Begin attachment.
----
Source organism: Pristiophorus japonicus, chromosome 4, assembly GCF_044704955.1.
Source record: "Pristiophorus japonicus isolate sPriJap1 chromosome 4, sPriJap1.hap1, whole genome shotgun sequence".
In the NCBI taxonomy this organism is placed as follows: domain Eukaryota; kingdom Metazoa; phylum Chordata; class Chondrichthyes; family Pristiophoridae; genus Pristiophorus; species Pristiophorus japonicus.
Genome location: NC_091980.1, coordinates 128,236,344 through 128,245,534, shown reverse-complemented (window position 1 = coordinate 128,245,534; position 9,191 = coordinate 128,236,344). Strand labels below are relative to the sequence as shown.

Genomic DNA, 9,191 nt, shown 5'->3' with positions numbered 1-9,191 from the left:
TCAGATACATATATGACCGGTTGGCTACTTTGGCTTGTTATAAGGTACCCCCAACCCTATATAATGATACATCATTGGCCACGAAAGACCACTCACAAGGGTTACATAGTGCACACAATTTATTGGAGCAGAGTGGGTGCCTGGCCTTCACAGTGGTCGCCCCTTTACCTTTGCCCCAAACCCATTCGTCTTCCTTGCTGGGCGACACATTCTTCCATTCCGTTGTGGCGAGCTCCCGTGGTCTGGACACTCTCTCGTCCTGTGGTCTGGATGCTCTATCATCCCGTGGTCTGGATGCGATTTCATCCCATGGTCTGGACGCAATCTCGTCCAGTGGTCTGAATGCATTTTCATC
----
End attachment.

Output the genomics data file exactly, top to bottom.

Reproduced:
Source organism: Pristiophorus japonicus, chromosome 4, assembly GCF_044704955.1.
Source record: "Pristiophorus japonicus isolate sPriJap1 chromosome 4, sPriJap1.hap1, whole genome shotgun sequence".
In the NCBI taxonomy this organism is placed as follows: domain Eukaryota; kingdom Metazoa; phylum Chordata; class Chondrichthyes; family Pristiophoridae; genus Pristiophorus; species Pristiophorus japonicus.
Genome location: NC_091980.1, coordinates 128,236,344 through 128,245,534, shown reverse-complemented (window position 1 = coordinate 128,245,534; position 9,191 = coordinate 128,236,344). Strand labels below are relative to the sequence as shown.

Genomic DNA, 9,191 nt, shown 5'->3' with positions numbered 1-9,191 from the left:
TCAGATACATATATGACCGGTTGGCTACTTTGGCTTGTTATAAGGTACCCCCAACCCTATATAATGATACATCATTGGCCACGAAAGACCACTCACAAGGGTTACATAGTGCACACAATTTATTGGAGCAGAGTGGGTGCCTGGCCTTCACAGTGGTCGCCCCTTTACCTTTGCCCCAAACCCATTCGTCTTCCTTGCTGGGCGACACATTCTTCCATTCCGTTGTGGCGAGCTCCCGTGGTCTGGACACTCTCTCGTCCTGTGGTCTGGATGCTCTATCATCCCGTGGTCTGGATGCGATTTCATCCCATGGTCTGGACGCAATCTCGTCCAGTGGTCTGAATGCATTTTCATC